Well day 1 of CAMT was pretty packed. But the good thing was I had a better idea of how I wanted to pick my sessions. Kim Sutton and Box Cars and One-Eyed Jacks had more choices. But being new, I wanted to get a little bit of everything. Also, the entire 3 days I was there, my whole thought process was finding new ideas for my math small groups. Also, I was curious to see if I could do math workshop. I looked for sessions that helped me with that.

So day 2 I started with a session that focused on math workshop. Perfect! Guess what was praised and told to be a great resource? The book *Guided Math *that has been featured in one of Teaching Blog Addict’s summer book studies! (Go here to check out the book study!) I was curious about that book but didn’t want to jump on that bandwagon until I had a chance to find out more about it. After this, sold! Click the picture to purchase!

Okay so that session was really nice and I enjoyed it. One thing she showed us that was new to me and I loved it. As part of the accountability system for students while they are in math stations and the teacher is working with small groups is a score board. After everything is cleaned up and you’re doing a quick wrap-up, talk about how the time went. Using a board of some sort with moveable items with goals for the students to follow (i.e. no interrupting the teacher, working quietly, clean up, etc.), you tell the students how they did. If they met that goal, it’s a point for them. If they didn’t, then it’s a point for you. My district math coach was worried about the competitive issue for those groups that are not as competitive and changed the board to say needs improvement and goal met. The students obviously want to get as many of the goals as possible. If they get within a certain range (4 out of 5 for example) she suggested giving them a piece of something they are working towards (filling their bucket, marble jar, whatever you do). I love the idea and will be using it for math AND reading stations.

My next session was on mathematical fluency. Funny thing…It was presented by a colleague of my aunt’s who is a middle school math teacher! This presenter taught my cousin! Small world. Honestly though, the session was not what I thought it would be. But she did suggest that if you are going to have student use flash cards, make sure they have the WHOLE fact to practice instead of them trying to find the answers. Think of it like practicing sight words. They need the whole word to practice it. Well students need the whole fact sentence to practice it. Interesting. I will remember this.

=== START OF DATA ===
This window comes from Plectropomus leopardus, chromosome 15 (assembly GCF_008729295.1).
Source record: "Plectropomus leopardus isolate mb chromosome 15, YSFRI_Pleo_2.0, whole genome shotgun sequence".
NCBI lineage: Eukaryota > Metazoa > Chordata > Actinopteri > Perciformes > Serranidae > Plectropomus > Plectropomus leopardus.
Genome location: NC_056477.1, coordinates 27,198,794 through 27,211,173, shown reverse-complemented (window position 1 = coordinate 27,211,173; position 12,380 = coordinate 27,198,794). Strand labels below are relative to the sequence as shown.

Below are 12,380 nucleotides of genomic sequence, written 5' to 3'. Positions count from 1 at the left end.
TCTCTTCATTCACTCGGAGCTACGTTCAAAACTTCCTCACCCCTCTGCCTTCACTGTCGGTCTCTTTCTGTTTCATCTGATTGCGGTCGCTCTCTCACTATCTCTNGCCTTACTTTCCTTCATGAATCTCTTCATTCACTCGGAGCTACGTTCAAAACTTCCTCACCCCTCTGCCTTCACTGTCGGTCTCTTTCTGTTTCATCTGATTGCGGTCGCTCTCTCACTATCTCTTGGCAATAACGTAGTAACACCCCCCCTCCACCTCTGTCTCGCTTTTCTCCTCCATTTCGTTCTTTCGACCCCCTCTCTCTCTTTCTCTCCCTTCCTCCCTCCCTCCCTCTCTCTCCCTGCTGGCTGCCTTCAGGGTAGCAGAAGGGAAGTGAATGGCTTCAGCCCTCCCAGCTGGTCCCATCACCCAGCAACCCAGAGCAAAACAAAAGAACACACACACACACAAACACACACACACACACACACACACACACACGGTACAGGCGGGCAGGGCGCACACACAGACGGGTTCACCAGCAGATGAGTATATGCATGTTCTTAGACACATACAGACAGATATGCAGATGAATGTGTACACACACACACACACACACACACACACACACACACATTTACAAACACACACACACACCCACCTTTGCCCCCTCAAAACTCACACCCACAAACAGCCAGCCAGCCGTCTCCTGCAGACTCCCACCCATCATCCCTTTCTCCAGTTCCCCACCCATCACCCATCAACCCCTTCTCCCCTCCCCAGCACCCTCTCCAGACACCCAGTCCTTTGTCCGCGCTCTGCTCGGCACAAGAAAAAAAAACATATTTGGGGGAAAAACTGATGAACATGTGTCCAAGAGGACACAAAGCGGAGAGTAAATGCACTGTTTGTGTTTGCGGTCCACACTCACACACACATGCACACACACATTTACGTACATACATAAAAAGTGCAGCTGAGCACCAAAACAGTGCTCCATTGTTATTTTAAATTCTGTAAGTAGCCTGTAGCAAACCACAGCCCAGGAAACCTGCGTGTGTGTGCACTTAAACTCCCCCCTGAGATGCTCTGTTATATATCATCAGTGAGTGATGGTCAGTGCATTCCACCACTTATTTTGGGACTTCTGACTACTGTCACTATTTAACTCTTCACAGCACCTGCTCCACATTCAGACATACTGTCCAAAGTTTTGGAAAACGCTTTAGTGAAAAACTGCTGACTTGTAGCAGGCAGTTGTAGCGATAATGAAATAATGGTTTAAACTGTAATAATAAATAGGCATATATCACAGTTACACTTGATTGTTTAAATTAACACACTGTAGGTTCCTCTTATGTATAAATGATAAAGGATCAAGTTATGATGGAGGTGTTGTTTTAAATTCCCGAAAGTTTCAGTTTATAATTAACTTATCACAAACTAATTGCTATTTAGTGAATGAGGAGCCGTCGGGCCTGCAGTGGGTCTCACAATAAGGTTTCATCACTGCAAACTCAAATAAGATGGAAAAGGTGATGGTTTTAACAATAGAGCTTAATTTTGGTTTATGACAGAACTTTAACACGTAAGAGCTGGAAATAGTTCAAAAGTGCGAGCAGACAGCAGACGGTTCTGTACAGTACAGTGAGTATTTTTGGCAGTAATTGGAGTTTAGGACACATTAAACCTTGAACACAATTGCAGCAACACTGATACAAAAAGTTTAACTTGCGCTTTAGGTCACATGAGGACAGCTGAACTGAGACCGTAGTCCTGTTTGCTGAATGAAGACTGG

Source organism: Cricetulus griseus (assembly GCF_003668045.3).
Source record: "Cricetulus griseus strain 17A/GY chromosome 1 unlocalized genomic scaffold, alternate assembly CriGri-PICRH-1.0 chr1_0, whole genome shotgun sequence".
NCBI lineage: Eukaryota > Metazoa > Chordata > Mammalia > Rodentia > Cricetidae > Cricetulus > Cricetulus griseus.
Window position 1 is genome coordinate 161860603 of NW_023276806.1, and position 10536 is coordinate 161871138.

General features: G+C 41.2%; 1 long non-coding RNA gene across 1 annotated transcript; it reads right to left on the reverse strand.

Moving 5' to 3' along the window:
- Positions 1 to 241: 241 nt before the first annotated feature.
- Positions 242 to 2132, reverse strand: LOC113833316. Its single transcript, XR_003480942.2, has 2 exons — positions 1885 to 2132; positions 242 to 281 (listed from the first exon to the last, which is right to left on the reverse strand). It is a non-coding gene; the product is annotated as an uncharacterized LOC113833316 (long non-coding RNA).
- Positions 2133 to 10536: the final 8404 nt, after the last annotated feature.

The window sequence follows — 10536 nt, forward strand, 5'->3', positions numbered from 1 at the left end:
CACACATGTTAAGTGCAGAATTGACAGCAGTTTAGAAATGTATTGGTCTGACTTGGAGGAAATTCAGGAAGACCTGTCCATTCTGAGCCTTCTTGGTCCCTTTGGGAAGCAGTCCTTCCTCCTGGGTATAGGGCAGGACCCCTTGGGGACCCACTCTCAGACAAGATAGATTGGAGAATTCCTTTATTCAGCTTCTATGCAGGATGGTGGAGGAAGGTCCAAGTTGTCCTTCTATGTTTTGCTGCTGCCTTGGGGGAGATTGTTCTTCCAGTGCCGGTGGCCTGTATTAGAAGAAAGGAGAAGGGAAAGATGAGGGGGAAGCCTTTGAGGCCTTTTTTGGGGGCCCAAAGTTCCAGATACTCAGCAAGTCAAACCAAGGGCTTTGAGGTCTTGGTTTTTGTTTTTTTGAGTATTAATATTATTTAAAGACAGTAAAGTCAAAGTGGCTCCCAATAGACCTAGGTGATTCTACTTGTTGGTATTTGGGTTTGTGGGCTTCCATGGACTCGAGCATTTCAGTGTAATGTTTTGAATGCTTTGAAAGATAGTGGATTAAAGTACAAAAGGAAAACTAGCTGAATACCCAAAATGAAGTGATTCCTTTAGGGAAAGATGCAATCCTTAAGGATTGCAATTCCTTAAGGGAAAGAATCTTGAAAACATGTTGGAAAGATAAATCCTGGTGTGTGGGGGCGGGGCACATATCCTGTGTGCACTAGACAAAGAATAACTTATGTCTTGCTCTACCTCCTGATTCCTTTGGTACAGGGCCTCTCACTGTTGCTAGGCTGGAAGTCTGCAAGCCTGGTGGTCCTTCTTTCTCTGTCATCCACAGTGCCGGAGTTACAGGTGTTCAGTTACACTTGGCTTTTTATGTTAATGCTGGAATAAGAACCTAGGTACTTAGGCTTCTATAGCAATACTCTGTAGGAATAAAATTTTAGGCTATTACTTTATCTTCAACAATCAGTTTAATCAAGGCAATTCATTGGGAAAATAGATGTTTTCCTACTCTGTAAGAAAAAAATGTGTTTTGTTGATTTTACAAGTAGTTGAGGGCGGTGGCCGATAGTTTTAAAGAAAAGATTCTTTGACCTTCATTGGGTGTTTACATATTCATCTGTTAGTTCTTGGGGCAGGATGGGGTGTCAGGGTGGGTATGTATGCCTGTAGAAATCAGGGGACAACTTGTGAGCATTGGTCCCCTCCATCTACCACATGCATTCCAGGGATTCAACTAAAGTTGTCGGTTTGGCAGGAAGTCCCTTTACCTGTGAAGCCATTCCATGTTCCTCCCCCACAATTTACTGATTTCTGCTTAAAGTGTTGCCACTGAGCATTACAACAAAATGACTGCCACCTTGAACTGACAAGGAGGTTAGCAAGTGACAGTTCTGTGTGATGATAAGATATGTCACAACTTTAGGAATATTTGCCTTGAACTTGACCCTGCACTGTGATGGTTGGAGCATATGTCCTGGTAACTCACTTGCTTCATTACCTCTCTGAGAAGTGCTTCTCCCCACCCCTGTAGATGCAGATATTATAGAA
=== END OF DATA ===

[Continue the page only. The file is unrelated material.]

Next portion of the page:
After this, I spent the last 3 hours of the day at Math-a-Rama. It’s 6 mini-sessions all concentrated on one area. There was one done each day and I went to one of them. I didn’t realize that each day was different or I would have been more choosy in which one I went to. Rookie mistake. But it wasn’t that bad. The one I went to was centered on operations, relationships, and algebraic thinking. There was a lot of multiplication and division work which my first grade babies will not really do. Not even my G/T kids, unless one of them is a super genius! But one of them was about using count-around strips to examine relationships with 5’s and 10’s and other skip counting patterns. I can do that! You use connecting cubes to create number lines skip counting. They then hold up the different strips and see how they are the same and how they are different. Good small group discussion. Hmmm…possibilities. On a weird note though, the ballroom it was held in was the coldest room at the convention center! We all froze!

Okay that was the end of day 2. I promise there is only one more day! So how many of you do math workshop in your school? What does your school provide for you to make it successful? My next post will explain why I will NOT be able to follow that model fully…unless some great suggestions come in!

Happy teaching y’all!

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